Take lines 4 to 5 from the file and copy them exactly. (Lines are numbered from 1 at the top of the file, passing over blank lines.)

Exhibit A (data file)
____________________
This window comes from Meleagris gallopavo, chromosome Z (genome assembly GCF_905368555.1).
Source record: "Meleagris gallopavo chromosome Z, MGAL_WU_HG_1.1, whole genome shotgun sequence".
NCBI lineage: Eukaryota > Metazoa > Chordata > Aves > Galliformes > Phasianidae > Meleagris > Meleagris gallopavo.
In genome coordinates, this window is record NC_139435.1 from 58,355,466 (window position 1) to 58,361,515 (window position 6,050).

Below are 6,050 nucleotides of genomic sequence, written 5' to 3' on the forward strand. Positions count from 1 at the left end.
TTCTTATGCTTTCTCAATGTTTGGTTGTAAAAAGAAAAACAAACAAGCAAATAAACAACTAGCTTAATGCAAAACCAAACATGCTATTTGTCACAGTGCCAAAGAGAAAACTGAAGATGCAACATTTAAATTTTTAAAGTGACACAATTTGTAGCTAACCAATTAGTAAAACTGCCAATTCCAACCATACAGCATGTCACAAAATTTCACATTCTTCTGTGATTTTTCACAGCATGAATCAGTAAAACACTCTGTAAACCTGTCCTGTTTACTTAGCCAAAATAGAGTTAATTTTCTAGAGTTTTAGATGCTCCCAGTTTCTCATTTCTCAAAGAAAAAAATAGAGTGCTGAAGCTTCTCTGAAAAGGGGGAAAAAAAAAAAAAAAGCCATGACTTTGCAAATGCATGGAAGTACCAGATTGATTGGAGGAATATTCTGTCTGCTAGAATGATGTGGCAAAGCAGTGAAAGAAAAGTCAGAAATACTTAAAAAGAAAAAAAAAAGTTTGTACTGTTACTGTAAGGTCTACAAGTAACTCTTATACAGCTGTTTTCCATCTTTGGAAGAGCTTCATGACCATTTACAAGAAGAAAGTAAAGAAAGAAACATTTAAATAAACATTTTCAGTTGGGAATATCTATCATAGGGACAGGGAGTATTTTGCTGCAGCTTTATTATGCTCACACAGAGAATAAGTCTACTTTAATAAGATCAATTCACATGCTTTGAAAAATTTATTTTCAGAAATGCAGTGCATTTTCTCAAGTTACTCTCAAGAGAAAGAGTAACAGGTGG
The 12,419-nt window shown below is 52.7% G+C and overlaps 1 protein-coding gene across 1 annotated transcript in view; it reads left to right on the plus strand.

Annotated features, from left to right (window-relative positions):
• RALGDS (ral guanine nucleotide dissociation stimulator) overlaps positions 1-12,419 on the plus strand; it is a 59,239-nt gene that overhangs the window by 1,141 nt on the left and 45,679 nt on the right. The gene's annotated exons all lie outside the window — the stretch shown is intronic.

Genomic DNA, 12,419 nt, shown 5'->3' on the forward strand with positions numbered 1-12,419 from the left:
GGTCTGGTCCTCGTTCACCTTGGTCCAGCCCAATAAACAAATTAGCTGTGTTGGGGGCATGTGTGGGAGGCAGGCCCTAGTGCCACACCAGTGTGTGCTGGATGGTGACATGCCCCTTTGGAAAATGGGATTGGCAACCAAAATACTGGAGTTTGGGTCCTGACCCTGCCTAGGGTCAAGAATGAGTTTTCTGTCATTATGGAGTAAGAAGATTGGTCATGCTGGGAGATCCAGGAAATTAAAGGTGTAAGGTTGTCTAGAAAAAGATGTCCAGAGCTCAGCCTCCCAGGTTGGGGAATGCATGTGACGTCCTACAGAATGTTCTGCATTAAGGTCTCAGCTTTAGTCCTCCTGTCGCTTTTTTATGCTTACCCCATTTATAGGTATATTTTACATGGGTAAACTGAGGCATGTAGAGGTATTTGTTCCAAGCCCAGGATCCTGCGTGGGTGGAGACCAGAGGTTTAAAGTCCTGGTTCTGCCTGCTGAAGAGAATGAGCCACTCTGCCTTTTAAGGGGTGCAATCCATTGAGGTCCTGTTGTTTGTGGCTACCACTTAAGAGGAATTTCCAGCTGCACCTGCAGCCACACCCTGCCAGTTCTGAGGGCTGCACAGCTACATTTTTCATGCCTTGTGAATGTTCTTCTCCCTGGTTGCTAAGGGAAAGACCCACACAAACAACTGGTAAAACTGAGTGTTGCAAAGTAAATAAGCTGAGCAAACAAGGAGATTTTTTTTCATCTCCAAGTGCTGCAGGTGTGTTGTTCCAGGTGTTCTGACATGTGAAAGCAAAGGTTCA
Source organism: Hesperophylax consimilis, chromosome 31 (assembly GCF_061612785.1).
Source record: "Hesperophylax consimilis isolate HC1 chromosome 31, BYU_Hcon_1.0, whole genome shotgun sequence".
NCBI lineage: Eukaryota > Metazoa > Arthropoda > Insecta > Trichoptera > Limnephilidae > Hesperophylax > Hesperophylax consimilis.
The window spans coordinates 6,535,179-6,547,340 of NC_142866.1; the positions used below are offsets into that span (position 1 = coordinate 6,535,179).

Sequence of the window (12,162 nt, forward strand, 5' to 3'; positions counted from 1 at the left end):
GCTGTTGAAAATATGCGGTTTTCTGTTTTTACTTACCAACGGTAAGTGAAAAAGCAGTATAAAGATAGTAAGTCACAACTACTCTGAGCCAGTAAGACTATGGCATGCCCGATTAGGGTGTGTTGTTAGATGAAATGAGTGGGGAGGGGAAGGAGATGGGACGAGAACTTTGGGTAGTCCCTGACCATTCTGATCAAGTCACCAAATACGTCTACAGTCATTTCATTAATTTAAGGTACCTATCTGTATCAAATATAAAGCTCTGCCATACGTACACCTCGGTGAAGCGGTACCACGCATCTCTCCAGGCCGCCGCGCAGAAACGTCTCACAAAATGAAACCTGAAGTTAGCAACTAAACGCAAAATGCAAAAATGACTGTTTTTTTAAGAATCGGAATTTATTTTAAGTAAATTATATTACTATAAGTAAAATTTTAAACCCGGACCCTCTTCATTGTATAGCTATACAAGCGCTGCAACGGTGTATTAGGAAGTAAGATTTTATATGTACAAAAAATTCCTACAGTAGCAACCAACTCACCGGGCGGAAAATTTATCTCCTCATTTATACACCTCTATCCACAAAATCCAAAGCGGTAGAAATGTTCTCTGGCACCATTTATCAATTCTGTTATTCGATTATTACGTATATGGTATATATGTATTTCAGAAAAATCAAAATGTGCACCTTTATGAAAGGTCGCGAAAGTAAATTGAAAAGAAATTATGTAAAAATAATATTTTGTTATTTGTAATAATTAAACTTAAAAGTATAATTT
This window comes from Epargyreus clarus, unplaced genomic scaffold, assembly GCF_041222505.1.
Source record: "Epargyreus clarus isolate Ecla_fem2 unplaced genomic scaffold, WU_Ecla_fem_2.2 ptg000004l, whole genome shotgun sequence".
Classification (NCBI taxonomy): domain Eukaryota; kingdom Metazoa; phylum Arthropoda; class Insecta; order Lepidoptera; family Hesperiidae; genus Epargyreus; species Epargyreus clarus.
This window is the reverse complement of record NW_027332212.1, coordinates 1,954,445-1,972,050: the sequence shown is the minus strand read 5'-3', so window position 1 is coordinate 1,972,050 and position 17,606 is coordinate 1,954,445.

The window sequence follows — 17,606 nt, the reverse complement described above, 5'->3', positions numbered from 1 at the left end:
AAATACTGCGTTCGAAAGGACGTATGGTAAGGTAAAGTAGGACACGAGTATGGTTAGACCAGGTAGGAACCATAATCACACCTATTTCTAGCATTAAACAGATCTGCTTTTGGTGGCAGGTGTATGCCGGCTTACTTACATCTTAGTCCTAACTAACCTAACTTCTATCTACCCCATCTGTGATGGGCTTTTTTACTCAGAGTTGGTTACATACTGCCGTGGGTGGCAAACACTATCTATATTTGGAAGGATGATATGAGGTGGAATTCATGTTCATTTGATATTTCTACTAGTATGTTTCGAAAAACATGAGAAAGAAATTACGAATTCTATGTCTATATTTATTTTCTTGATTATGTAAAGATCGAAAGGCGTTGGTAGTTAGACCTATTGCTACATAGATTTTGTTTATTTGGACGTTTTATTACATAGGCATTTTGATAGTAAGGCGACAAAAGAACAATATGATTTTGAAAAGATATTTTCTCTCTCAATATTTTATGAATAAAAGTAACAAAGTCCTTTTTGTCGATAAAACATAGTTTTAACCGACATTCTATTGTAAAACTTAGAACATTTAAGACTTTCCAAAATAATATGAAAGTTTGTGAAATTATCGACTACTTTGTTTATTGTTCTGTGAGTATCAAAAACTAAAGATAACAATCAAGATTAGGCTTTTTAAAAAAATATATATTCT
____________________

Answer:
In genome coordinates, this window is record NC_139435.1 from 58,355,466 (window position 1) to 58,361,515 (window position 6,050).

Below are 6,050 nucleotides of genomic sequence, written 5' to 3' on the forward strand. Positions count from 1 at the left end.